Real-name train ticket system kicks off in China

Southern Guangdong Province launched the pilot real-name train ticket system Thursday morning amid China's efforts to curb ticket hoarding by scalpers.

China's first real-name ticket was booked at 7:03 a.m. Thursday by phone, confirmed sources with the ticket booking system of Guangzhou Railway Group (GRG), operator of the province's railways.

The ticket, priced at 423 yuan (61.96 U.S. dollars), was for a hard berth on a train coded K446 scheduled for Jan. 30, running from south China's Shenzhen City to northwestern Xi'an City.

The real-name system covers tickets of trains in nine stations in Guangdong scheduled between Jan. 30 and Feb. 4, the travel peak of the Spring Festival holiday season. These tickets are now available as travellers can book 10 days in advance by phone.

Train passengers can dial hot lines to book tickets and get them from wickets in railway stations or ticket agencies before midnight the day after the booking.

Passengers only need to follow automated voice instructions and dial in necessary information. After the booking is accepted and processed in a computerized database, the automated voice system will issue a booking code. With the code and ID card, a passenger can get his/her ticket from wickets in railway stations or ticket agencies.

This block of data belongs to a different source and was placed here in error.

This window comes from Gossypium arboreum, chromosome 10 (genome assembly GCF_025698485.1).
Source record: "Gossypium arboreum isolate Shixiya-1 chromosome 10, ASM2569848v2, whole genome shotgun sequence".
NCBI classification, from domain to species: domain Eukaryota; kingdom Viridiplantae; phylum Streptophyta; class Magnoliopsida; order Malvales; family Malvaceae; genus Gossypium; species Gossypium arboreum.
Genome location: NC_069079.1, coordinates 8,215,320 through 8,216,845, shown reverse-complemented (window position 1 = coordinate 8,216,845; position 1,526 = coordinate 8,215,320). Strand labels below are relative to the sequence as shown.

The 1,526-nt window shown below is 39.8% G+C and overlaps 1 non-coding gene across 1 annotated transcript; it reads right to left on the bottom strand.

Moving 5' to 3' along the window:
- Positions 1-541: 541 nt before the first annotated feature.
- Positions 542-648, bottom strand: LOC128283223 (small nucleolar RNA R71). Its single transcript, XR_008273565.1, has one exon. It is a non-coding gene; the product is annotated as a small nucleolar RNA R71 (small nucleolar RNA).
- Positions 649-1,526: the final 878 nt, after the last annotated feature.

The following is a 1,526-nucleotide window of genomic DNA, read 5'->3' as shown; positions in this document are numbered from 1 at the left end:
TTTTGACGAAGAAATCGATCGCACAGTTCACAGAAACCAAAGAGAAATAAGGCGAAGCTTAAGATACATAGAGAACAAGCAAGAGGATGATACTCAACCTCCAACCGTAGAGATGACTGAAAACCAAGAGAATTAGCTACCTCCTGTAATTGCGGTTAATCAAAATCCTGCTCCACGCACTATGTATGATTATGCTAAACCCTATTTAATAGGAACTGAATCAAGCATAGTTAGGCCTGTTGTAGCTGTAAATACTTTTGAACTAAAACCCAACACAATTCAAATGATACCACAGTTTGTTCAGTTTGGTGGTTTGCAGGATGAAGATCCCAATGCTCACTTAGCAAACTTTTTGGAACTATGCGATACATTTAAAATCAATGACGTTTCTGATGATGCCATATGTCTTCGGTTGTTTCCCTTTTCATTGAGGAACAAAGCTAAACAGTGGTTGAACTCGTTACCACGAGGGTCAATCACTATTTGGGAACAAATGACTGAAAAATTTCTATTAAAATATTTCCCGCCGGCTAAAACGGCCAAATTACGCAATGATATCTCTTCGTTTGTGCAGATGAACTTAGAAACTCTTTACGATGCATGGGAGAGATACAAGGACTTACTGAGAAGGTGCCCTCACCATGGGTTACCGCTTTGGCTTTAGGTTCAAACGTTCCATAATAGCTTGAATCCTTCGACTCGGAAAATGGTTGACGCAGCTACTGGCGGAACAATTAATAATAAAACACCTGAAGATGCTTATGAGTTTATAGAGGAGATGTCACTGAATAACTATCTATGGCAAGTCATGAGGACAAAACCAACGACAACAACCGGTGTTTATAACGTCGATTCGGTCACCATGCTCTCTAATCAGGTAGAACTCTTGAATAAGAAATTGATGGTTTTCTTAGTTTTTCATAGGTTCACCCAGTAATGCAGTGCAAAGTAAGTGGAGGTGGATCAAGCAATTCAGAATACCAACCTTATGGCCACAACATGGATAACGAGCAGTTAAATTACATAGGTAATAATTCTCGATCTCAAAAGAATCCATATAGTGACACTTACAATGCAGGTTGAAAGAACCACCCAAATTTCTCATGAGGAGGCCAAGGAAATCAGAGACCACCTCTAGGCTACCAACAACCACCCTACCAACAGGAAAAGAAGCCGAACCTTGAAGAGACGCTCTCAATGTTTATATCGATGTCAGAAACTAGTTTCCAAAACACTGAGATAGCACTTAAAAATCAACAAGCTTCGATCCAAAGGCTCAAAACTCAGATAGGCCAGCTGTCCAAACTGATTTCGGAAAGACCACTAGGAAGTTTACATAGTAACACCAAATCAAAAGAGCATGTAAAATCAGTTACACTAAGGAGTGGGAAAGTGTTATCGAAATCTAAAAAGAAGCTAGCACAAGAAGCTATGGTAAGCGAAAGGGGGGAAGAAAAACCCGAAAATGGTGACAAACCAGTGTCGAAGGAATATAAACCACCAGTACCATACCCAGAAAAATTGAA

"This procedure is expected to prevent long queues at the wickets of railway stations because most of the communication is made on phone," said Huang Xin, head of GRG's passenger transport section.

The real-name system is also scheduled to be adopted in Hunan, Sichuan and Guizhou provinces and Chongqing Municipality.

A total of 17 stations in Hunan, which are also operated by GRG, will implement the same system as in Guangzhou for tickets of trains scheduled between Feb. 14 and Mar. 10.

Chengdu Railway Bureau will launch its real-name ticket system on Feb.4, covering tickets of trains scheduled between Feb. 14 and Mar. 10 at six stations in Sichuan, three stations in Chongqing and two stations in Guizhou. A similar telephone booking system is adopted.

The National Development and Reform Commission forecast some 210 million train trips will be made during the Spring Festival rush, a year-on-year rise of 9.5 percent.

The real-name system has drawn much attention in China. People are waiting to see whether the system can effectively curb ticket hoarding. There are also worries that the newly introduced ID checks may paralyze railway stations because of the heavy workload involved.

China's National Development and Reform Commission predicted this year's Spring Festival travel peak to be between Jan. 30 and March 30. This year's Spring Festival falls on Feb. 14.

(2010-01-21 source:china.org.cn)